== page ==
Jesus Navas: how will the Los Palacios winger make Manchester his home?
Looking ahead to a transfer window that promises fireworks, one deal that is already done, and one of the more fascinating transfer stories of the summer so far, is Manchester City’s purchase of Jesus Navas.
Born in the Seville province of Los Palacios y Villafranca, prior to signing for Manchester City, Navas had spent his entire career at local club Sevilla.
Widely considered one of the best players in La Liga, Navas’ career has stalled of late. Mirroring his club’s trajectory, Navas’ form and reputation has been on the wane since Sevilla’s last trophy, the 2010 Copa del Rey. Although partly due to injuries and also the club’s decline, Navas’ goals have dried up (from 2007-2010, Navas scored 19 goals, but only 8 since), and whilst his assist rate has remained competitive (30 in the past three years), he has not hit the heights of earlier seasons (45 assists between 2007 and 2010) and he seemed to have stagnated at Sevilla.
The reasons as to why Navas hasn’t moved clubs earlier have been well publicised, with his intense homesickness apparently scuppering a move to Chelsea in 2006. The fact that he has now chosen to move is interesting, perhaps realising that at this stage in his career, with his own form and his club’s beginning to stagnate that a move really was needed. Also interesting is his choice of destination; Navas isn’t swapping Seville for Catalonia or Madrid, but a complete change of culture in England with Manchester City. Navas insists that he has his homesickness under control and whilst that might be the case for now, one has to wonder how he will cope if his time at Manchester City.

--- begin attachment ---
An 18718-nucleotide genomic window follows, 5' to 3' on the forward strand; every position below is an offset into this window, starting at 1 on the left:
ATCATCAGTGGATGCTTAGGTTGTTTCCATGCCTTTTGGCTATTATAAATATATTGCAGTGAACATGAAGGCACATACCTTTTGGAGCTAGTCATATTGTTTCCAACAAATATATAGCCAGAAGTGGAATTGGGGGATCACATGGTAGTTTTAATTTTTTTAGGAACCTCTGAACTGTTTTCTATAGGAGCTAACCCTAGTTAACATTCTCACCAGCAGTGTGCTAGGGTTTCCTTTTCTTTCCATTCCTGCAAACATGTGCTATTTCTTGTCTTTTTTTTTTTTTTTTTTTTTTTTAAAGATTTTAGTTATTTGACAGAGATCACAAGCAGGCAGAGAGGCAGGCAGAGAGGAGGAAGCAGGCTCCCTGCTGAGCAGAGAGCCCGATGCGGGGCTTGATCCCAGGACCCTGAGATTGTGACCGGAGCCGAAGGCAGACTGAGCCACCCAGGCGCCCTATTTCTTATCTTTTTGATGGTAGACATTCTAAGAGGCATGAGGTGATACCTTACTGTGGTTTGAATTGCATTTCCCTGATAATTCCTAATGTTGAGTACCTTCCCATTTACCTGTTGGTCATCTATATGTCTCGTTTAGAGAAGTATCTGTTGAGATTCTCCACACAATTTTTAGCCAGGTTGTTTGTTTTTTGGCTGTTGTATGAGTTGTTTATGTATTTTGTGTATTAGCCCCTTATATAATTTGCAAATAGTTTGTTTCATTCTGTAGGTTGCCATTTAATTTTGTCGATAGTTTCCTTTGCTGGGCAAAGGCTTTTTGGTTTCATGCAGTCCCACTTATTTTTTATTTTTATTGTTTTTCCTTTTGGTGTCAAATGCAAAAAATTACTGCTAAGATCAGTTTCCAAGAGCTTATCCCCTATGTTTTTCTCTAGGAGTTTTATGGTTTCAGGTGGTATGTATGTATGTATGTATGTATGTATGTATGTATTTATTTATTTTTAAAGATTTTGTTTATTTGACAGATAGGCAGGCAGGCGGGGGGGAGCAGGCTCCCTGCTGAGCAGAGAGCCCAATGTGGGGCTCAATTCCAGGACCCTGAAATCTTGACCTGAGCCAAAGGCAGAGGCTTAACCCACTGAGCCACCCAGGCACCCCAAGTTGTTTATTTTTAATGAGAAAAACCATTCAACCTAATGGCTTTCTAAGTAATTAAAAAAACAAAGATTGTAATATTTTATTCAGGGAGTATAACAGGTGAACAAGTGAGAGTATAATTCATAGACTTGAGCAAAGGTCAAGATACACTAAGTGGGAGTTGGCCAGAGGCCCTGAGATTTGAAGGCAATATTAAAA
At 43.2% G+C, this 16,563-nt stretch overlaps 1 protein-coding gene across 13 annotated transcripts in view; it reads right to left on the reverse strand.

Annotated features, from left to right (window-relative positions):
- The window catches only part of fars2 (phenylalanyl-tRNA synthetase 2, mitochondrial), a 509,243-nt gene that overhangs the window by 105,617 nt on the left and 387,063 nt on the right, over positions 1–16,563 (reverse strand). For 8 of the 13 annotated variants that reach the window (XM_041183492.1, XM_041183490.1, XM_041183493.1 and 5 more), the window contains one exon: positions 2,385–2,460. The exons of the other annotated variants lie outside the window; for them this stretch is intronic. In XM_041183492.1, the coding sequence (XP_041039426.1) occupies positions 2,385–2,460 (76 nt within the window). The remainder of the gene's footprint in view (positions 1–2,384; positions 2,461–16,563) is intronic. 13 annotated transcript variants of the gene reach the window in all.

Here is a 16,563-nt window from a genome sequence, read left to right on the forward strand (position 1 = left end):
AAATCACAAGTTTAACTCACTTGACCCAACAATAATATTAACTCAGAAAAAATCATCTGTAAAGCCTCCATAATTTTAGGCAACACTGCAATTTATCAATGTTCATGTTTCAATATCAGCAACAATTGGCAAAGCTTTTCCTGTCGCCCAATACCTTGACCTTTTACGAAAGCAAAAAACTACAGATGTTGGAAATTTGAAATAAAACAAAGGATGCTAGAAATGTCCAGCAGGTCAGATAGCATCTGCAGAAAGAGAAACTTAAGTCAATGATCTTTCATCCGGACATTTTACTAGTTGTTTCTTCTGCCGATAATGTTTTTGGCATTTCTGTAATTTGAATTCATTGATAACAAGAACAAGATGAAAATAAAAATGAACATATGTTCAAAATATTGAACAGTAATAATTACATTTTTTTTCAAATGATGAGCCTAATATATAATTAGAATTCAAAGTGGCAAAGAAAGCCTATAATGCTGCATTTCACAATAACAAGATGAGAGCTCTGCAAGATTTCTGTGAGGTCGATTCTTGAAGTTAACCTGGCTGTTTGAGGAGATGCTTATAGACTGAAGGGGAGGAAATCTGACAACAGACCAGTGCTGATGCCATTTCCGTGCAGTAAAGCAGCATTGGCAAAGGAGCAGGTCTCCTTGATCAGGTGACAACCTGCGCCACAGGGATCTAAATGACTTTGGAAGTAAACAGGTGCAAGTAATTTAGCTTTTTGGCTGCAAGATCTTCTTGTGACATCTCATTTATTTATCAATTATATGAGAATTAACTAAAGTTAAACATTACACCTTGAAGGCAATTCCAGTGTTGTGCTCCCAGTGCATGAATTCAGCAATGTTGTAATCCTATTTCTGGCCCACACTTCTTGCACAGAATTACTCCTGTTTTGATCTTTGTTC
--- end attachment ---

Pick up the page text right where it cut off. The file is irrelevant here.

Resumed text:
So will Jesus Navas be a success at Manchester City? Well there are certainly reasons to have reservations. One is that Navas is a right-footed, out and out right winger. Manchester City do not currently have on their books, nor have they been linked with, a similar such player on the left. This calls in to question exactly how Pellegrini will deploy Navas. If he does choose to play Navas in his natural position, Pellegrini would be forced to deploy the likes of David Silva or Edin Dzeko on the left-wing. This would mean forcing a player out of position, who will inevitably drift centrally, upsetting the balance of the team. Another option would be to use Navas on the left as an inside forward; however, his relatively poor left foot would undoubtedly leas to him cutting inside onto his favoured foot quite predictably. Using Navas in this way as well as being relatively easily neutralised by defenders playing him onto his weaker side, this would also leave Navas trying to learn an unfamiliar position, in an unfamiliar city, in an unfamiliar country.
If starved of playing time, deployed out of position, or even just struggling form, it is not hard to imagine that Jesus Navas’ homesickness could well return in his first season at Manchester City.
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